BY SHANZEH AHMAD AND YASIR ALHUMAIDAN | November 18, 2016
Last month the Edgewood College community was informed of an alleged sexual assault that occurred on October 13 in one of the residence halls on campus. Officials involved in the investigation refused to release further details.
The incident was reported to the security office on October 23 by a third party; however, the email informing people of the situation was not sent out until October 31. The email explained that the victim and the perpetrator knew each other.
The crime log that the College is required to keep states that the alleged sexual assault took place on October 13 at around one in the morning. The name of the residence hall was missing from the crime log because the director of security, Mike Metcalf, said he is waiting until the investigation is over. Metcalf then added the missing information to the log; however On The Edge will not be reporting it at this time as it may identify the individuals involved.
When a sexual assault or other crime is reported to the security department, Edgewood officials must first send out a timely warning, or crime warning, via email, to all students, staff, and faculty. This warning is mandated by the federal Clery Act to be given to all members of the affected community. Bethany Lamolinara, a representative of the Clery Center in Pennsylvania, said, “There is no specific timeline articulated in terms of hours or days the college has to get the timely warning out…the handbook says as soon as pertinent information is available.”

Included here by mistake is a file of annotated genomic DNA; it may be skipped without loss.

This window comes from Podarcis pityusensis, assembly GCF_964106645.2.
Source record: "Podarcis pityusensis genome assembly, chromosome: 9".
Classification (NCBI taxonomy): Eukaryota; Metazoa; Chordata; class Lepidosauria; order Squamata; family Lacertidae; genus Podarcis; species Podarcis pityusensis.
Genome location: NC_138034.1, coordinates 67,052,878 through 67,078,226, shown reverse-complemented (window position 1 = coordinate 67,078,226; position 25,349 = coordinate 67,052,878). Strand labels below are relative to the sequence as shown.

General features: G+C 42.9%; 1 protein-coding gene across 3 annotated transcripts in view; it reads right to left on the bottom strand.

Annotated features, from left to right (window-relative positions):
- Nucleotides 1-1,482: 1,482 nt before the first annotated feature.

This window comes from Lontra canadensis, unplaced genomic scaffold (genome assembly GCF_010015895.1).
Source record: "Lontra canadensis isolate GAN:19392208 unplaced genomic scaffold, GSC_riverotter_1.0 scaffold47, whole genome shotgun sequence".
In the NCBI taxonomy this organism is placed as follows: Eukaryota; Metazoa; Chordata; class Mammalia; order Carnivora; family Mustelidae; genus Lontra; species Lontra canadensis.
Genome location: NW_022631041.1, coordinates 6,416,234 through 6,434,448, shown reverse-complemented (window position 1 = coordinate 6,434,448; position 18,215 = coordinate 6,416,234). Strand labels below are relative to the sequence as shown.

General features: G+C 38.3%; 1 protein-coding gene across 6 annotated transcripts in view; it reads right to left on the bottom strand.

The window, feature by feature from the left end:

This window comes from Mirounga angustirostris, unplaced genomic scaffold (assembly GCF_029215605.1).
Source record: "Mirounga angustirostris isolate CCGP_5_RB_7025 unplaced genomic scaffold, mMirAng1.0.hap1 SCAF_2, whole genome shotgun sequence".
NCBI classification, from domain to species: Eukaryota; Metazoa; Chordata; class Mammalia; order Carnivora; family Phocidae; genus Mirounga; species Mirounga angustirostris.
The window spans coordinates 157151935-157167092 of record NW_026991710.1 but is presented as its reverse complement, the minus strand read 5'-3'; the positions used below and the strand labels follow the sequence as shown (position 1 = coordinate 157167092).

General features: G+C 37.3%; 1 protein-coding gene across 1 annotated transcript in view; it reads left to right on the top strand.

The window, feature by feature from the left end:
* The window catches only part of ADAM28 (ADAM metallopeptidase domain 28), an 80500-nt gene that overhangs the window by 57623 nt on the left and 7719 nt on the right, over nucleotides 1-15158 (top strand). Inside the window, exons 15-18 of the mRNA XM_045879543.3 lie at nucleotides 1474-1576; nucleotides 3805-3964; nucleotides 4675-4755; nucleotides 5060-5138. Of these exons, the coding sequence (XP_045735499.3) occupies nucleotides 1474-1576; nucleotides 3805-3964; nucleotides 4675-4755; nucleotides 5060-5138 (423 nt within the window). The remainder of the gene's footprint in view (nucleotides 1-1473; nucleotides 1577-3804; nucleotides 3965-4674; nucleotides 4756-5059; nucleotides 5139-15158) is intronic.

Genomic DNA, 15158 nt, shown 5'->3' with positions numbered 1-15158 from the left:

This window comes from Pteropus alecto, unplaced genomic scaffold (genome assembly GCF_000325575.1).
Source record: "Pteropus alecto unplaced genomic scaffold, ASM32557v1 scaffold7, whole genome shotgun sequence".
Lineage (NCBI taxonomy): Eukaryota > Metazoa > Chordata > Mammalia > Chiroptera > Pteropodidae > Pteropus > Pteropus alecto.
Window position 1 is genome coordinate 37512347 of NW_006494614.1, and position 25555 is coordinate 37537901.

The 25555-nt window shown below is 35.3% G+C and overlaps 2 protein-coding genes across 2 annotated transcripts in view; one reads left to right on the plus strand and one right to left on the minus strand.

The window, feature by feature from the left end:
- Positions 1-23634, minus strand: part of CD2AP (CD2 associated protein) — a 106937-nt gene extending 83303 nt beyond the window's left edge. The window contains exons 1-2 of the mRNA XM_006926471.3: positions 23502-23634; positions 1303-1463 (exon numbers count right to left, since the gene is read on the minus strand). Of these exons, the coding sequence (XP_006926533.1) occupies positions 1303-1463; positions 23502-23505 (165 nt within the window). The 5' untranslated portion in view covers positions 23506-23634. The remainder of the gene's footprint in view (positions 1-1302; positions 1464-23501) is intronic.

After a crime has been reported, the campus community is given the bare minimum of information. Tony Chambers, vice president for student development and dean of students at Edgewood, said, “There are limits to what we can share.” Chambers said it is important to withhold specific information for the victim’s sake — Metcalf agreed. “You have to assume that someone is innocent until they are proven guilty,” said Chambers.
Metcalf said the college needs to protect the victim. “The Clery Act is pretty significant, and it gives a whole bunch of things that we are required to do as a college.”
The Clery Act is a consumer protection law passed in 1990 that requires colleges and universities to share information about crime on campus and inform the public of crime in or around campus.
Metcalf said the names of the people involved in the alleged sexual assault have not been released because Edgewood practices strict confidentiality both for the victim and the perpetrator. He said this information would be shared only if there is a certain and sudden danger posed to other members of the community. “There is nothing that can be gained by putting some people’s names or a location out for the public, unless it is absolutely necessary for safety reasons,” said Metcalf. “We are not trying to hide anything. We send out the timely warnings and we want the Edgewood community to look at those emails and realize its importance.”
The reported sexual assault is currently being investigated by Edgewood’s Title IX coordinator, Pam LaValliere, and an assigned deputy coordinator. It is unknown whether the victim decided to involve the police in the investigation. On The Edge will report any updates surrounding the case as necessary.